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With a constantly changing tax landscape, increased pressure of resources, and the COVID-19 pandemic, companies are focused on finding ways to do more with less. Technology becomes a natural solution when trying to drive efficiencies. However, with so many technology alternatives available, the choice becomes increasingly complex.
How do you choose the right technology? Let’s start with an example. Entities in the UK are subject to both Diverted Profits Tax (DPT) and the Mandatory Disclosure Regime (MDR). Simplistically speaking, the MDR requires corporates to identify and disclose “reportable transactions” within 30 days of when they are made available. The DPT requires UK corporations to identify and pay additional tax on transactions that are considered to divert profits outside the UK. In both cases, corporates have to analyze transactional data to verify whether transactions would be reportable under MDR or would be subject to DPT.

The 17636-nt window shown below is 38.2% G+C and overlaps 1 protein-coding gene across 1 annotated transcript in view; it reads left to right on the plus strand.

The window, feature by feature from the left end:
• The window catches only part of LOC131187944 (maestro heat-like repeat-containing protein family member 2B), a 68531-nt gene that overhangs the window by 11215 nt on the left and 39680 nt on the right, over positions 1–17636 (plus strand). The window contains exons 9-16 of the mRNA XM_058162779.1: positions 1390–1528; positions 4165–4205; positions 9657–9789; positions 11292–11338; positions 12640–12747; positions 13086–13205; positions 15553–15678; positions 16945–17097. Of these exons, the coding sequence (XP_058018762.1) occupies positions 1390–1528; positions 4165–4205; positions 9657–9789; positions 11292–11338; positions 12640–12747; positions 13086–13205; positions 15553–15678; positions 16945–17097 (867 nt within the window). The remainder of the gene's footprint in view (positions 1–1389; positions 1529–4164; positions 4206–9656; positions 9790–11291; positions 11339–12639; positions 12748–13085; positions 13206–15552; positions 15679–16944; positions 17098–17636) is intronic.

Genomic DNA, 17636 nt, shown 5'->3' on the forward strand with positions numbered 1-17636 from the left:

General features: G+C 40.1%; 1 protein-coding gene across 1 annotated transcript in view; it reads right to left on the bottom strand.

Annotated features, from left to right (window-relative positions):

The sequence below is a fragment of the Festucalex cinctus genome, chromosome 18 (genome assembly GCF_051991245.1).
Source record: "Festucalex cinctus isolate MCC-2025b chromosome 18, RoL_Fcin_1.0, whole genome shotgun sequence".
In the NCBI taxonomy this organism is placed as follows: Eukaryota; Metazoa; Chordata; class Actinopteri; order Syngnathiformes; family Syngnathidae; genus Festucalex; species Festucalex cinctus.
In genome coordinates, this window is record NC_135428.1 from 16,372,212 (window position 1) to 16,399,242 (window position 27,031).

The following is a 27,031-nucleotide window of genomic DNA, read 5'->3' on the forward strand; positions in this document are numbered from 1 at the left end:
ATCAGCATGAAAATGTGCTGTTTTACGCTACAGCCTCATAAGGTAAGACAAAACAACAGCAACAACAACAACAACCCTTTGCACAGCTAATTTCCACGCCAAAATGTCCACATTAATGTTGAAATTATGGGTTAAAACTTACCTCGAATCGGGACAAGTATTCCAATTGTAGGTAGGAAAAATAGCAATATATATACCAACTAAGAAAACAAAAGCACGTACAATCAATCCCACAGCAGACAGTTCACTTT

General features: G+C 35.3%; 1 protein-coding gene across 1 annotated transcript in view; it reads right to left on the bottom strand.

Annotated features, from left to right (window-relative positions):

Start with identifying the problem(s) that you are trying to solve. A clearly defined problem will assist you in refining the ask. Analyze existing people, processes, and tools to document current processes and bottlenecks. Track and evaluate changes in tax requirements to identify overlapping requirements or compliances that might use the same data. Consider whether an improvement in processes or skill sets within the team would support using existing technologies in the organization to meet increasing tax requirements as that would be the most cost-effective solution and get quick wins. These considerations will help identify the drivers for the organization in adopting new technologies.